The title of this post will be news to many of our readers, so let me give some context right away:
As part of an interview with Christianity Today about his reaction to the death of Trayvon Martin, Baptist pastor and neo-Reformed theologian John Piper was asked about his book Bloodlines, on racism and racial reconciliation, and a critique it received from the superintendent of the Pacific Southwest Conference of my denomination:
CT: You ground your thoughts on racial reconciliation in Reformed theology. Is it possible to ground racial reconciliation in other types of theology?
John Piper: That was [Evangelical Covenant Church Pastor] Efrem Smith’s critique. He spent the next two weeks after reading my book defending the fact that Pietism would be a better foundation than Reformed theology. I would say it’s not better because Pietism and Reformed theology are like cars and bananas. They’re not in the same category; they’re not apples and oranges. Reformed theology is a group of convictions around how God saves and keeps sinners, he chooses them, he dies for them, he converts them, keeps them, and he glorifies them. And, he’s sovereign in all of that. That’s the Reformed soteriology or theology from which I built my arguments. Pietism was a movement in the Lutheran church in Germany and then farther with Jakob Spener, in which there was a renewal of vitality with prayer, Bible reading, and personal devotion that gave life to a moribund church. Those are not alternative views of reality. I think I’m a pietistic Calvinist or a pietistic Reformed theologian, which means I take all the truth of Reformed theology. I incorporate all the renewal aspects and vitality, inner subjective aspects of Pietism and embrace them. So, yes, you can take all that and make that serve racial harmony.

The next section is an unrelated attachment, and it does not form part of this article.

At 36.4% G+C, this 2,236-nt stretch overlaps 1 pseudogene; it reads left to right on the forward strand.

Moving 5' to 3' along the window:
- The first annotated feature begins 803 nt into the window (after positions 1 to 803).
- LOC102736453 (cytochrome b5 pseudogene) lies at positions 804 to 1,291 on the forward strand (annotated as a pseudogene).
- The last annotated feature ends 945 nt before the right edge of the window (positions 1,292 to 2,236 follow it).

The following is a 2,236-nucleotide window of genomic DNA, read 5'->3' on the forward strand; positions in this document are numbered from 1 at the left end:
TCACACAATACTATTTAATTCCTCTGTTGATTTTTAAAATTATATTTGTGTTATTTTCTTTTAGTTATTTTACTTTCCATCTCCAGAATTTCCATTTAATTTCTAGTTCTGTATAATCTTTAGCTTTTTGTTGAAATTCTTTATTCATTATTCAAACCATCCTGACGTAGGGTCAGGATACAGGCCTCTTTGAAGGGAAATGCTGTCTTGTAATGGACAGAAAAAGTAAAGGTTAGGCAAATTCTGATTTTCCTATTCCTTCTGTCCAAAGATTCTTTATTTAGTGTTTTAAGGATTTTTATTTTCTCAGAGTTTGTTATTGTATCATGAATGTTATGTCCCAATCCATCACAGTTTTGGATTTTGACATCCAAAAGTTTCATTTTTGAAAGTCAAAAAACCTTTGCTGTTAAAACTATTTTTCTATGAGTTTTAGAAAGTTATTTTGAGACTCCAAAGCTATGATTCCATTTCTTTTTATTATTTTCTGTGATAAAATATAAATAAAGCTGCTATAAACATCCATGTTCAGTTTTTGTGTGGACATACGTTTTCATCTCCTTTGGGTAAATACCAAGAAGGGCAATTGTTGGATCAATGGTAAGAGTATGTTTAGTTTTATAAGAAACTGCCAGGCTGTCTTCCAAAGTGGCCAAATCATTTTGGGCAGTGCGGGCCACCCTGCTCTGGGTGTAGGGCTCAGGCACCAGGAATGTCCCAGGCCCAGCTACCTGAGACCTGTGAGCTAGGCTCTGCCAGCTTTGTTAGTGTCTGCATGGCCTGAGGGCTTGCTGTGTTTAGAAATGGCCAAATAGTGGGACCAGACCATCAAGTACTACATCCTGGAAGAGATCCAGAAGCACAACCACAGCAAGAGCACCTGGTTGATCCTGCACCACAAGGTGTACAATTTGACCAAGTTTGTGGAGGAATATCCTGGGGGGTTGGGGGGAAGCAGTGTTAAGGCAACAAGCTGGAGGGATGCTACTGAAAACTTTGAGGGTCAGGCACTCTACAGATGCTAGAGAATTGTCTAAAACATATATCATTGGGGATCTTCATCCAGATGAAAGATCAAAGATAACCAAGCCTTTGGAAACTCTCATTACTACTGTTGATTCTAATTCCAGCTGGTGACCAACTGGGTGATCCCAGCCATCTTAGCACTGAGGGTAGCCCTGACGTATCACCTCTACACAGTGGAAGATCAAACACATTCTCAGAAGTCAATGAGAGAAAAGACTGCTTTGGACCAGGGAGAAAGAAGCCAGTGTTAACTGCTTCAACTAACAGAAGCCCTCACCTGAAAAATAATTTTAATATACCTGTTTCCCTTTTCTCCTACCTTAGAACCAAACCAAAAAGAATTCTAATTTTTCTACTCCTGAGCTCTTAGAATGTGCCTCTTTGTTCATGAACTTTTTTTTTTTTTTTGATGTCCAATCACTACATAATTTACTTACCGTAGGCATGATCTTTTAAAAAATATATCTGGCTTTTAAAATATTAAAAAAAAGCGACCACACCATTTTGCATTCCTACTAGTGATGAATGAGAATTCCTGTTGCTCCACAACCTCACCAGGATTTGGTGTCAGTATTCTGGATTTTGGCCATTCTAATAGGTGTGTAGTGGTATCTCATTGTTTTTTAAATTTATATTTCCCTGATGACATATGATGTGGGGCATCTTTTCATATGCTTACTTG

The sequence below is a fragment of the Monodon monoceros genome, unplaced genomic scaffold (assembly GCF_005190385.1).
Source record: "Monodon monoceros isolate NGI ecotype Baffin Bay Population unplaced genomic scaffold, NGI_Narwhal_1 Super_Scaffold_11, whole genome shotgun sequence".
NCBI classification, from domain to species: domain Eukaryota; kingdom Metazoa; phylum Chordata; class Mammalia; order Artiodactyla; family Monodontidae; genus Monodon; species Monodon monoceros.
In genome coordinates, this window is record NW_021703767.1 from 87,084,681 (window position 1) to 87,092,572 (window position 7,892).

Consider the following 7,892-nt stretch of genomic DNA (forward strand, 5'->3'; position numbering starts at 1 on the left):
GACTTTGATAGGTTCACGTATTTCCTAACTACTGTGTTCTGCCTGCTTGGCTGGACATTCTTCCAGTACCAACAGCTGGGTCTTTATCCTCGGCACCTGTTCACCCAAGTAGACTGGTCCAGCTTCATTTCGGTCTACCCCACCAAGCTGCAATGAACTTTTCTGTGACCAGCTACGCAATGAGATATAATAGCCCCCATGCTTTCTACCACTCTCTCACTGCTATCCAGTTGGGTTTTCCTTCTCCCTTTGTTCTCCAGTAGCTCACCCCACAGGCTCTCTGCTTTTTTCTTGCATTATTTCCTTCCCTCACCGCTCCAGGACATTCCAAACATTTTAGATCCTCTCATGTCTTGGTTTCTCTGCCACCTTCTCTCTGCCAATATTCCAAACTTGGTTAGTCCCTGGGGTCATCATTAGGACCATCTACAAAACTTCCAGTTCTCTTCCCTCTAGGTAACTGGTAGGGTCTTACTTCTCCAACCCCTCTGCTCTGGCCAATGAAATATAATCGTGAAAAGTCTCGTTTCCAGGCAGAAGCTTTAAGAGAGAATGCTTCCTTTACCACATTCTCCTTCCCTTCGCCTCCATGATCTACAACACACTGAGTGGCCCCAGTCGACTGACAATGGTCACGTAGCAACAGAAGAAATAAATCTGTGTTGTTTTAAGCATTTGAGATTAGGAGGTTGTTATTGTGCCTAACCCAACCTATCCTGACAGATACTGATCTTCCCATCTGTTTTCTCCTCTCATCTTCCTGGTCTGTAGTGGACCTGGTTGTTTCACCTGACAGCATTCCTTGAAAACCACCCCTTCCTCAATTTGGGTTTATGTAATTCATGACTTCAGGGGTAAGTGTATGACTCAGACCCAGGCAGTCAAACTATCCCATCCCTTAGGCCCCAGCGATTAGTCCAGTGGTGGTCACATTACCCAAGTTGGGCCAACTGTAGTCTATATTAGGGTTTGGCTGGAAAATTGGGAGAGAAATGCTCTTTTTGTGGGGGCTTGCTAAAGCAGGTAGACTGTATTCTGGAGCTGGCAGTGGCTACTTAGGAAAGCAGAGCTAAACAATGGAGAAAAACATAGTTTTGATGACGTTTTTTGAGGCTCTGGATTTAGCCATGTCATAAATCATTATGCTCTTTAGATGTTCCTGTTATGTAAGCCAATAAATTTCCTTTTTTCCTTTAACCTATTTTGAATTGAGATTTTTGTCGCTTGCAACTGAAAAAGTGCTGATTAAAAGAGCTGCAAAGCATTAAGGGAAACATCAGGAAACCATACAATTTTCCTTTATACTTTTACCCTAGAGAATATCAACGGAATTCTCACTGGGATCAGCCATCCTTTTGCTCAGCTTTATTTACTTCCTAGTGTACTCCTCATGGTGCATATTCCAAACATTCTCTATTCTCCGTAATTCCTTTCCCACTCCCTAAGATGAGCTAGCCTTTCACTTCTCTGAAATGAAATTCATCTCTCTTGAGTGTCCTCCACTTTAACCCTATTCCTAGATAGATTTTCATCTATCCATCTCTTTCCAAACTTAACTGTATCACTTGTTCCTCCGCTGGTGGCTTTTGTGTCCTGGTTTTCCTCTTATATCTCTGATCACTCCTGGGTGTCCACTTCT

The wider question is: could a Wesleyan develop arguments? Yes, he could. He absolutely could. I’m just saying, for those who wonder where the Calvinists have been or what the Calvinists believe, I want to say that in addition to what Wesleyans could do or what wider, more general evangelicals might do, if you go to the five points of Calvinism, every one of them serves racial harmony.
I’ve got to run to class in a minute and am more curious in commenters’ reactions than in offering a detailed response. Except to say that Piper’s right to suggest that a Reformed Christian can be “pietistic” as he is defining the adjective. Moreover, even historic Pietism as a movement in early modern Protestantism had a Reformed manifestation, both in northern Europe and then in North America (see James Tanis, “Reformed Pietism in Colonial America,” in Continental Pietism and Early American Christianity, ed. F. Ernest Stoeffler). Spener and other Lutheran Pietists read Reformed spiritual literature (certain Puritan works, Jean de Labadie — who, it should be noted, experienced a tempestuous relationship with the Reformed church) and welcomed such Christians into their small group meetings. In the history of Bethel University, I’ve already noted that self-proclaimed Pietists like Carl Lundquist and Virgil Olson thought of Bethel as combining Pietist and Puritan impulses.
That said, I’m sure some of my colleagues will contest the implication that Pietism has no theology of its own, no “group of convictions” about God and salvation (or other important theological themes like christology or eschatology). Though Pietist theologians might well be less interested than Piper’s brand of Calvinist in staking out five or more points as the boundaries of right belief than they are in affirming the centrality of, say, the conversional experience of Jesus Christ.
But given how “Piper vs. Pietism” is a dichotomy often heard in Bethel and BGC/Converge circles, it’s an intriguing note in an already interesting interview.